Paris Letters #43

Rutger Hauer in Blade Runner

There are signs here of an extinct civilisation — echoes of a lost continent — which can be felt here. It has even been rumoured that human beings once lived in Paris. Their presence be felt on certain spring days, when walking down the River Seine in Paris, when the heart becomes suddenly full of longing and pathos.

What happened to these humans? Well, we don’t know for sure the nature of the virus, which first rendered them subhuman. It has been called by some historians, for lack of a better term: ‘Amoeba concepts’. Amoeba concepts are vague notions which replace concrete realities, and which attack and blur the brain. The net effect of the illness is to replace ‘soul’ with simulacrum, or ‘products’ and ‘machines’’. Other symptoms include an acute sense of separation, and a terror of sex and death.

Though some traces of humanity are still present in everyone, most cannot access this. The average person is instead plugged in technological appendages, which send out ‘subhuman messages’ to their brains, and render keep them dazed and semi-conscious. These appendices are actually ‘virtual prisons’ for souls. When plugged into these magic boxes, it is virtually impossible for any traces of their humanity to be activated, as the boxes provide substitute emotions and lives, and keep us far from the the living waters. Through this, and other demonic means, the average one remains, perpetually ignorant of his or her origin and potential.

Furthermore, these creatures, also known as cyphers or replicants, become hysterical if a true human being actually emerges. In this society, real humans are persecuted, tortured, scapegoated, or just ignored — and occasionally crucified or martyred. Often they are even worshiped, out of nostalgia for some world that has mostly been forgotten, but only after they have been sacrificed for something called the ‘common good’.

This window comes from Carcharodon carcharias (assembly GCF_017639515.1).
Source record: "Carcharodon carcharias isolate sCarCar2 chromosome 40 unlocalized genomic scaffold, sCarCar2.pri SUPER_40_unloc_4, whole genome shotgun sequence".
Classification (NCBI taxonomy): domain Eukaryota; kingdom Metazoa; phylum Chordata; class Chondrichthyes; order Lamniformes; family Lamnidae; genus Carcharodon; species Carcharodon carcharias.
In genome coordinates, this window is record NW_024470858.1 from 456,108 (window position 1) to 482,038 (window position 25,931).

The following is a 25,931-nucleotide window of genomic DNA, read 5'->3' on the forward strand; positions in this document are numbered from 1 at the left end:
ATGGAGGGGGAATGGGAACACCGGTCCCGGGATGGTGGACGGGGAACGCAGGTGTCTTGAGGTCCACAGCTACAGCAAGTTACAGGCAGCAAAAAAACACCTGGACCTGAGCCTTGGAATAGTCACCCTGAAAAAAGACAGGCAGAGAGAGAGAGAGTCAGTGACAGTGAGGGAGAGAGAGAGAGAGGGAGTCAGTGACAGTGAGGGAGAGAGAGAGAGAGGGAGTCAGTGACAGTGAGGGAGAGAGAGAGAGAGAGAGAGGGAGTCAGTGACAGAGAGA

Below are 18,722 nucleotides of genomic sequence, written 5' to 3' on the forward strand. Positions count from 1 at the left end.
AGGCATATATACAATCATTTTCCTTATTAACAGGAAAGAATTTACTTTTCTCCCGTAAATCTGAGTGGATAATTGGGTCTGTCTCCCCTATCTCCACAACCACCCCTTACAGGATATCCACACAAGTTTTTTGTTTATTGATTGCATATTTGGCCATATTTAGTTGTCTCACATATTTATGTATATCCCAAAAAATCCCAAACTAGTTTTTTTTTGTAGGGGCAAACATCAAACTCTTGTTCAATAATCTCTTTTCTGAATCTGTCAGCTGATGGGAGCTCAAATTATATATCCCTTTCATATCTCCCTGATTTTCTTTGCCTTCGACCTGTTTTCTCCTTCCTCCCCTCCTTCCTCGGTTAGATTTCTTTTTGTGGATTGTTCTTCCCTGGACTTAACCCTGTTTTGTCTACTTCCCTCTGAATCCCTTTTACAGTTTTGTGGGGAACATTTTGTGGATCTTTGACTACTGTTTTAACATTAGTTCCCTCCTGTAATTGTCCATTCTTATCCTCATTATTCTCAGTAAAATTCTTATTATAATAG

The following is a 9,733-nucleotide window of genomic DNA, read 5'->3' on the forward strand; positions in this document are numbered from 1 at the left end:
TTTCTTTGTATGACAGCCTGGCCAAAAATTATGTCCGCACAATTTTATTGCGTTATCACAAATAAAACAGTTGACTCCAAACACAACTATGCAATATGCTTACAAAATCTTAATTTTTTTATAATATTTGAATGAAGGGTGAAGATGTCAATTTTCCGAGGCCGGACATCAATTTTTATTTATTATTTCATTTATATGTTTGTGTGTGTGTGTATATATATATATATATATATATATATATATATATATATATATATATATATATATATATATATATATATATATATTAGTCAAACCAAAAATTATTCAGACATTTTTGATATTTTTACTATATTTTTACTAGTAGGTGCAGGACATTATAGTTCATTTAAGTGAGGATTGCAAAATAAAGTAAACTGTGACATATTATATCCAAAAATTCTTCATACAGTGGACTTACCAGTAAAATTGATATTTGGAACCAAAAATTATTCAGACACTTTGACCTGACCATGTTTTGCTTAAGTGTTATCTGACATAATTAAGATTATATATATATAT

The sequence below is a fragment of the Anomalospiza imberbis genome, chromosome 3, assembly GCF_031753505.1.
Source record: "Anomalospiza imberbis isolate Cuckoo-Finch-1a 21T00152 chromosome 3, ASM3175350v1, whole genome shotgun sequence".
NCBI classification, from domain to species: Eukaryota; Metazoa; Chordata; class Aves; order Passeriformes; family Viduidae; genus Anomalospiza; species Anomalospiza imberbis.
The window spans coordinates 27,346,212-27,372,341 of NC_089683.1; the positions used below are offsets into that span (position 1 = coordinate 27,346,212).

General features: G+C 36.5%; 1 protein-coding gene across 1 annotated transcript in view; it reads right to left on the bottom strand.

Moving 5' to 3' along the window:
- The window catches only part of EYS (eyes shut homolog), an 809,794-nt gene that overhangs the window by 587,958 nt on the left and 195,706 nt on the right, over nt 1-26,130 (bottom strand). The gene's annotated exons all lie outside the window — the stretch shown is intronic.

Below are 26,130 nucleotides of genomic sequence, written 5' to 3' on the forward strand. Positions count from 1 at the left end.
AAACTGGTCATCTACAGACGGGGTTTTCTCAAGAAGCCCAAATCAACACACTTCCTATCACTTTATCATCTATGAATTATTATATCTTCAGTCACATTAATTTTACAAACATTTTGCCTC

However, despite this grim pictures, I have found evidence for a real human creature in a fossil I found Montmartre — which stands on the highest point of Paris, and which was once surrounded by water. On that fossil was engraved a fine silver webbed hand. Apparently, these human once loved to swim and run and use their limbs in all kinds of ways. They even developed webbed fingers for water navigation, and some say they even had actual wings to fly.

The remnants appear to have mostly have forgotten those limbs, and chooses instead to be shuffled around in various machines, like cars and trains. Sometimes they write stories into computers, nostalgic for the time when humans walked the earth.

And this, this dear reader is what I do now, for I have discovered that I was once human. I now live in this inbetween space, not really a replicant, nor a human. The memories come back slowly but with increasing clarity. My job now is to put together the broken fragments of that lost human, at least in memory. I write from an abandoned post, in a barren and desolate land, full of storms and terrors. I wonder if anyone out there is listening.

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